By Chito Chavez
Environmental and cause-oriented groups all over the world have expressed relief and jubilance after 69 containers of illegally dumped trash were reshipped back yesterday to Canada after languishing in the Philippines for six long years.
After a long circuitous fight for the return of the hazardous waste, Canada finally complied with the Basel Convention policy.
In a joint statement, the EcoWaste Coalition, RightOnCanada and IPEN described the historic departure of the reeking garbage from the Port of Subic north of Manila as a “victory for the rule of law, morality and the environment’’.
“We feel jubilant that 69 containers of Canadian rubbish are now homeward bound after being stranded here for so long,” said Aileen Lucero, National Coordinator, EcoWaste Coalition.
“The Philippines is not the world’s dumpsite. Never again shall we allow other countries to trash our dignity, our people’s health and the environment,” she added.
“This is a victory for the environment and a victory for the rule of law,” added Kathleen Ruff, RightOnCanada.
“The Canadian government is now finally going to comply with the Basel Convention and take responsibility for its own wastes. This is what environmental responsibility means,” she noted.
In 2013 and 2014, 103 containers of more than 2400 tons of trash from Canada arrived in the Philippines which were wrongly declared as scrap plastics for recycling but actually found to contain unsorted plastics, household garbage, used adult diapers and electronic waste.
Under Basel Convention rules, Canada should have repatriated its waste within 30 days but instead pressured the Philippine government to process the illegal shipment locally.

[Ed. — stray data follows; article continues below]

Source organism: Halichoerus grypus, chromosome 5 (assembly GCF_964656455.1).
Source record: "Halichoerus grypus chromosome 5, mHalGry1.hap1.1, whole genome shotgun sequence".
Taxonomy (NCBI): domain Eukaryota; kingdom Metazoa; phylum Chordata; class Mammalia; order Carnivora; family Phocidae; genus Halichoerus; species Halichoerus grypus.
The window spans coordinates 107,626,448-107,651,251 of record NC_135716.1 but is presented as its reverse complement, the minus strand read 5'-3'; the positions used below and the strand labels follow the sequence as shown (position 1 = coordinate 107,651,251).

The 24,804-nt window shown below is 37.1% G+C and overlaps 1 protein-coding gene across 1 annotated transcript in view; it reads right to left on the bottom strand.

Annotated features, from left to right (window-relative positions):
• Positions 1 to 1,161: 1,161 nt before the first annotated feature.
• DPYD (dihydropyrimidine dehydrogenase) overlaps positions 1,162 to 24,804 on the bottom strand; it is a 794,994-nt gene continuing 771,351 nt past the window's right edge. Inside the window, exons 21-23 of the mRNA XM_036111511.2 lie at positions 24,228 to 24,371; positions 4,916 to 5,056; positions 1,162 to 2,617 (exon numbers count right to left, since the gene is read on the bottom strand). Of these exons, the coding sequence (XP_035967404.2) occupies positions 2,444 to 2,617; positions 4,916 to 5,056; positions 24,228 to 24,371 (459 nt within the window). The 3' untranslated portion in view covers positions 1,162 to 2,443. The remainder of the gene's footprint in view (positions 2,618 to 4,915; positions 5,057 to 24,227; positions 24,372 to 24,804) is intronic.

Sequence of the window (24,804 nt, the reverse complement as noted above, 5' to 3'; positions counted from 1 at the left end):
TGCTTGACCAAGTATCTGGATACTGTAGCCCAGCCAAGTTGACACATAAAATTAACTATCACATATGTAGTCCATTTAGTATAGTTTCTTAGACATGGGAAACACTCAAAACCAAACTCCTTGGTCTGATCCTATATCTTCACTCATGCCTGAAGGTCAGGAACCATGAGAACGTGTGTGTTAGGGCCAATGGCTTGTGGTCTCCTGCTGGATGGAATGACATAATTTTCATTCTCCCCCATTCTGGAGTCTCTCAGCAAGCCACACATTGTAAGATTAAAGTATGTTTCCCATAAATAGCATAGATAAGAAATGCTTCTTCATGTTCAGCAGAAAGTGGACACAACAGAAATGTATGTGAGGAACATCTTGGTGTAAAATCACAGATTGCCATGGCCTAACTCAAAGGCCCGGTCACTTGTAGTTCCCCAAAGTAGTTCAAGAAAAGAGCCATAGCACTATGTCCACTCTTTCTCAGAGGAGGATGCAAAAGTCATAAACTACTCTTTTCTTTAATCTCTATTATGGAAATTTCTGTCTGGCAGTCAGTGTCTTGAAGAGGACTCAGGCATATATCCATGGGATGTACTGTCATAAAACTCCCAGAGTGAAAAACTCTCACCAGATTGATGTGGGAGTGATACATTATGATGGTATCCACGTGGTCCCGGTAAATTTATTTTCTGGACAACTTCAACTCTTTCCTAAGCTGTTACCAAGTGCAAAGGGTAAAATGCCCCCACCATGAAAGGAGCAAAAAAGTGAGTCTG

Canadian Prime Minister Pierre Trudeau noted the dumping issue in two subsequent trips to the Philippines in 2015 and 2017 but refused to commit to taking back the trash.
A 2019 legal opinion from Canada-based Pacific Centre for Environmental Law and Litigation found that Canada’s refusal to repatriate its trash constituted illegal traffic, among other Basel Convention violations.
On April 23, President Duterte demanded Canada to back its illegally dumped trash.
The Philippines recalled its Ambassador and consults after Canada missed the May 15 deadline for the return of the garbage.
“Canada should have complied with the Basel Convention and repatriated its illegal garbage exports years ago,” said Joe DiGangi, IPEN.
“It should not take a presidential threat to get Canada or any other country to comply with the Basel Convention. Going forward, both Canada and the Philippines need to learn from this frustrating experience, so that it is never repeated,” he added.
To prevent the recurrence of garbage dumping, the groups agreed that Canada and the Philippines should rapidly ratify the Basel ban Amendment which prohibits the export of hazardous wastes and other wastes from developed to developing countries for any reason, including recycling.
The groups added new global rules enacted at a recent Basel Convention meeting will stop unrestricted plastic waste exports. However, strengthening Philippines law is also an important step to prevent future dumping.
“This ordeal has taught us of the urgency of correcting outmoded regulations allowing waste imports into the country under the guise of recycling. We need to close this ghastly loophole that is facilitating illegal waste traffic and turning our country into a dumping ground for plastic, electronic and hazardous wastes, which should be recycled, treated or disposed of in the country where such wastes were generated,” said Aileen Lucero, National Coordinator, EcoWaste Coalition.